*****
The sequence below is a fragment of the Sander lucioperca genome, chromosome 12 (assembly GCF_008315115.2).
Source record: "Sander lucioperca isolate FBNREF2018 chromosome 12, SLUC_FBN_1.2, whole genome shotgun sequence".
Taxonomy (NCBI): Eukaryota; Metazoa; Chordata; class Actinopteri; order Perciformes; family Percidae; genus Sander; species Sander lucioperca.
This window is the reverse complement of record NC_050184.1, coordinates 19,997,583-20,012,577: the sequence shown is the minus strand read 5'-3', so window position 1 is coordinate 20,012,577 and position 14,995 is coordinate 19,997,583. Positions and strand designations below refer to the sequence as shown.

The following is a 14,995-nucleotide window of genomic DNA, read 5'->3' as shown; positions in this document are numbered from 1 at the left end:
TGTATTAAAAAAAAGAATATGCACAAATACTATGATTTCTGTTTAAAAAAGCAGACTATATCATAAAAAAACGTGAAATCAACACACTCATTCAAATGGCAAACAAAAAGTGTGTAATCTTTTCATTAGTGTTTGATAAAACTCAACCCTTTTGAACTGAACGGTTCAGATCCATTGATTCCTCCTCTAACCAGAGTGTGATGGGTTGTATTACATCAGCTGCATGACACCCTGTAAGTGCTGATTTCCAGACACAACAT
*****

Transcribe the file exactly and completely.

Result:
The sequence below is a fragment of the Sander lucioperca genome, chromosome 12 (assembly GCF_008315115.2).
Source record: "Sander lucioperca isolate FBNREF2018 chromosome 12, SLUC_FBN_1.2, whole genome shotgun sequence".
Taxonomy (NCBI): Eukaryota; Metazoa; Chordata; class Actinopteri; order Perciformes; family Percidae; genus Sander; species Sander lucioperca.
This window is the reverse complement of record NC_050184.1, coordinates 19,997,583-20,012,577: the sequence shown is the minus strand read 5'-3', so window position 1 is coordinate 20,012,577 and position 14,995 is coordinate 19,997,583. Positions and strand designations below refer to the sequence as shown.

The following is a 14,995-nucleotide window of genomic DNA, read 5'->3' as shown; positions in this document are numbered from 1 at the left end:
TGTATTAAAAAAAAGAATATGCACAAATACTATGATTTCTGTTTAAAAAAGCAGACTATATCATAAAAAAACGTGAAATCAACACACTCATTCAAATGGCAAACAAAAAGTGTGTAATCTTTTCATTAGTGTTTGATAAAACTCAACCCTTTTGAACTGAACGGTTCAGATCCATTGATTCCTCCTCTAACCAGAGTGTGATGGGTTGTATTACATCAGCTGCATGACACCCTGTAAGTGCTGATTTCCAGACACAACAT